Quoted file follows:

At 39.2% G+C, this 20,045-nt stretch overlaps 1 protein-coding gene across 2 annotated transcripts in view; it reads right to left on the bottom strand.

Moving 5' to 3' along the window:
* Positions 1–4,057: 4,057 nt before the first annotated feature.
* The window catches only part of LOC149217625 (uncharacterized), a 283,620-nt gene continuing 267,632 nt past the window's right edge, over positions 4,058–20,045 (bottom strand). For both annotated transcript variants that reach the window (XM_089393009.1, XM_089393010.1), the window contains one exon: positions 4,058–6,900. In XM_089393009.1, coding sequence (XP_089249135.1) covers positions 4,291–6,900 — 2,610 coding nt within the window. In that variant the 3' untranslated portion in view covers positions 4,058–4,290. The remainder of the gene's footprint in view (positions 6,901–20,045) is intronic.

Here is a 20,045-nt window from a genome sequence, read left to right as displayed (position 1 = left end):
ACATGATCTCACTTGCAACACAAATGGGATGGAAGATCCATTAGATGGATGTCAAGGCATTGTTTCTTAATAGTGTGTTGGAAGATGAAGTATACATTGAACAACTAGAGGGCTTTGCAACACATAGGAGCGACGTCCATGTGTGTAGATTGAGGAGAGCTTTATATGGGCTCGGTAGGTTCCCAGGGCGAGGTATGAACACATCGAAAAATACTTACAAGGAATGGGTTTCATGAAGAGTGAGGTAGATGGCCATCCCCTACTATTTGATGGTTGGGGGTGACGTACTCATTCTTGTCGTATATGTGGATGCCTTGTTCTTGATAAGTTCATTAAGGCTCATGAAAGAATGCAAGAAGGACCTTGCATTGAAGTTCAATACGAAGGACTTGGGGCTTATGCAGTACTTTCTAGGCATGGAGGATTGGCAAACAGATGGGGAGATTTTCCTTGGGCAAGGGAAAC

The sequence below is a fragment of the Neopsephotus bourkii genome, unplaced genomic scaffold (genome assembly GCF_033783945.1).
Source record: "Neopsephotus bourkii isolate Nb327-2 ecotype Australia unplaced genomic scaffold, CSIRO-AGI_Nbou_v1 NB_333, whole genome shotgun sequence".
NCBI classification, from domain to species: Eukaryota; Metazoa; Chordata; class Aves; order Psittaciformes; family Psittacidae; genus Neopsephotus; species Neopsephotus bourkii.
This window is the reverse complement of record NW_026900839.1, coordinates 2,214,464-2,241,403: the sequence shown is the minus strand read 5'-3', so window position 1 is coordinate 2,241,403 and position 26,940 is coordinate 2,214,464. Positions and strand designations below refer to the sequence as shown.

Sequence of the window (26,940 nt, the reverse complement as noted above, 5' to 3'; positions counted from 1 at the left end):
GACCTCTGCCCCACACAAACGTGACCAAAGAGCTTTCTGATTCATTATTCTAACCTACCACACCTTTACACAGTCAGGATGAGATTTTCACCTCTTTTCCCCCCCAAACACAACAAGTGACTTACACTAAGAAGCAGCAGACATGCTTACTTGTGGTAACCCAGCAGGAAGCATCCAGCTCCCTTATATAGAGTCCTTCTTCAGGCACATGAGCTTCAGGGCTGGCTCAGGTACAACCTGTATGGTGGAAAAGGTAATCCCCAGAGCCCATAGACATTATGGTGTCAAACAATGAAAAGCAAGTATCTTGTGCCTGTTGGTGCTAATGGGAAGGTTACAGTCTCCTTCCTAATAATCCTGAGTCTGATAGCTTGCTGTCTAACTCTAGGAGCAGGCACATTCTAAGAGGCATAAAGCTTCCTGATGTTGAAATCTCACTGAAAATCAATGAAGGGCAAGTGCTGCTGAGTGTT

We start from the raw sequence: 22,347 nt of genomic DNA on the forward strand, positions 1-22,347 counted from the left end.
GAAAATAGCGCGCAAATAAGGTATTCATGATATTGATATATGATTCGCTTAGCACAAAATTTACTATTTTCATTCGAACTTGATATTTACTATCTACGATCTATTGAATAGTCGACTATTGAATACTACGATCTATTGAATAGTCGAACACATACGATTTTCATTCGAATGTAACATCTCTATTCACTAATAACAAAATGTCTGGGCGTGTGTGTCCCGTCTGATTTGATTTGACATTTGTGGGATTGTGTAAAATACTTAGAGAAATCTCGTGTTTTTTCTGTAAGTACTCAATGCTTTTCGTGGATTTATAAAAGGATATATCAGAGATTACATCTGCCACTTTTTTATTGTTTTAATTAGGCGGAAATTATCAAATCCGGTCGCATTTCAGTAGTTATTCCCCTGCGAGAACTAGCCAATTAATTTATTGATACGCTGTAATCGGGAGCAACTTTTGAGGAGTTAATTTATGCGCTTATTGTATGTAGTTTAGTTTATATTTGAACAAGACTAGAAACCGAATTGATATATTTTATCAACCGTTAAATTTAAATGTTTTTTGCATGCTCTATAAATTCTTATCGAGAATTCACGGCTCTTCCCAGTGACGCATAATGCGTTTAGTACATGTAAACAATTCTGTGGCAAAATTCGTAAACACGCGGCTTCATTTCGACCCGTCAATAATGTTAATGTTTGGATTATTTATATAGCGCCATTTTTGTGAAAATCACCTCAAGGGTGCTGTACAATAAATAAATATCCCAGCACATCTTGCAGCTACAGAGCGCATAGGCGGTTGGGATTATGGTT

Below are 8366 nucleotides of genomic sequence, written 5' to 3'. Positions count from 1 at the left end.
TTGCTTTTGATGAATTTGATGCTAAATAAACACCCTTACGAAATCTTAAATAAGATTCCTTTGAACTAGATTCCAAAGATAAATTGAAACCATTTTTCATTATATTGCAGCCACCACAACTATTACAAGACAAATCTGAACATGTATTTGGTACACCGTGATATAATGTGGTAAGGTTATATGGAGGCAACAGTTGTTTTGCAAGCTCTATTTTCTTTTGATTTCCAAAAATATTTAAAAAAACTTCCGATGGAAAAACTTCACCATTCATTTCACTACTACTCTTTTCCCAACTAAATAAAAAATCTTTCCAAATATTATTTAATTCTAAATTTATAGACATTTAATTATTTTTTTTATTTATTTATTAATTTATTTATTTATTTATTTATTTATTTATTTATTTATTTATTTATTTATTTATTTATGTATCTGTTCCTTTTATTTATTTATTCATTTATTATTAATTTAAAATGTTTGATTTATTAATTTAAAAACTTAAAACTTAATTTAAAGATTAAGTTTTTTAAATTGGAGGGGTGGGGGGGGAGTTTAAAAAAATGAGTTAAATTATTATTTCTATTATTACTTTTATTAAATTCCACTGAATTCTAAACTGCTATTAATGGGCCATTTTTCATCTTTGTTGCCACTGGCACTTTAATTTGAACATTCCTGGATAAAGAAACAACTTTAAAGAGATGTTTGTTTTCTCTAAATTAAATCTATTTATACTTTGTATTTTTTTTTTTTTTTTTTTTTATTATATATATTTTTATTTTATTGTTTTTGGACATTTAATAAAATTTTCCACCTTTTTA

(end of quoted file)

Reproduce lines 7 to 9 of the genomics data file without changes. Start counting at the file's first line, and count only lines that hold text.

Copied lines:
The sequence below is a fragment of the Neopsephotus bourkii genome, unplaced genomic scaffold (genome assembly GCF_033783945.1).
Source record: "Neopsephotus bourkii isolate Nb327-2 ecotype Australia unplaced genomic scaffold, CSIRO-AGI_Nbou_v1 NB_333, whole genome shotgun sequence".
NCBI classification, from domain to species: Eukaryota; Metazoa; Chordata; class Aves; order Psittaciformes; family Psittacidae; genus Neopsephotus; species Neopsephotus bourkii.